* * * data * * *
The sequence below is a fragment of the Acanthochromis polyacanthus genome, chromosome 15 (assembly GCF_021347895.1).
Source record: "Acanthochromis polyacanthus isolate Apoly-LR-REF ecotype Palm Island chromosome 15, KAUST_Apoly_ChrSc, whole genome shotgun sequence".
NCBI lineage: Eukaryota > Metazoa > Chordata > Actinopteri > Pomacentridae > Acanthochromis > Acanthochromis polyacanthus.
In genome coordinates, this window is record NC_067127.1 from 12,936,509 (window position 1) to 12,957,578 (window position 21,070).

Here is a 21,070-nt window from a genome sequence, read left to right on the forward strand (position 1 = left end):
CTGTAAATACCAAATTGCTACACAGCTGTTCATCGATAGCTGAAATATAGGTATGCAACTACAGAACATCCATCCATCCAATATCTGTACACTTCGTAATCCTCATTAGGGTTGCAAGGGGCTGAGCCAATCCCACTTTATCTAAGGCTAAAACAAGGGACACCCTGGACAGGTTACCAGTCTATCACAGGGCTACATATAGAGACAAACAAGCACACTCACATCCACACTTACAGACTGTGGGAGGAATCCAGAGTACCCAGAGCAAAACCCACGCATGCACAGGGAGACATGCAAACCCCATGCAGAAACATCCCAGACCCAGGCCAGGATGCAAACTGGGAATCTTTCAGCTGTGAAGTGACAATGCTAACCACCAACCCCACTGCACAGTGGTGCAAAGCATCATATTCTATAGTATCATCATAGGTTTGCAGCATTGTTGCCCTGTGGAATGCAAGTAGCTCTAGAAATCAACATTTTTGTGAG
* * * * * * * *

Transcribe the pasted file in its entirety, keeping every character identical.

The sequence below is a fragment of the Acanthochromis polyacanthus genome, chromosome 15 (assembly GCF_021347895.1).
Source record: "Acanthochromis polyacanthus isolate Apoly-LR-REF ecotype Palm Island chromosome 15, KAUST_Apoly_ChrSc, whole genome shotgun sequence".
NCBI lineage: Eukaryota > Metazoa > Chordata > Actinopteri > Pomacentridae > Acanthochromis > Acanthochromis polyacanthus.
In genome coordinates, this window is record NC_067127.1 from 12,936,509 (window position 1) to 12,957,578 (window position 21,070).

Here is a 21,070-nt window from a genome sequence, read left to right on the forward strand (position 1 = left end):
CTGTAAATACCAAATTGCTACACAGCTGTTCATCGATAGCTGAAATATAGGTATGCAACTACAGAACATCCATCCATCCAATATCTGTACACTTCGTAATCCTCATTAGGGTTGCAAGGGGCTGAGCCAATCCCACTTTATCTAAGGCTAAAACAAGGGACACCCTGGACAGGTTACCAGTCTATCACAGGGCTACATATAGAGACAAACAAGCACACTCACATCCACACTTACAGACTGTGGGAGGAATCCAGAGTACCCAGAGCAAAACCCACGCATGCACAGGGAGACATGCAAACCCCATGCAGAAACATCCCAGACCCAGGCCAGGATGCAAACTGGGAATCTTTCAGCTGTGAAGTGACAATGCTAACCACCAACCCCACTGCACAGTGGTGCAAAGCATCATATTCTATAGTATCATCATAGGTTTGCAGCATTGTTGCCCTGTGGAATGCAAGTAGCTCTAGAAATCAACATTTTTGTGAG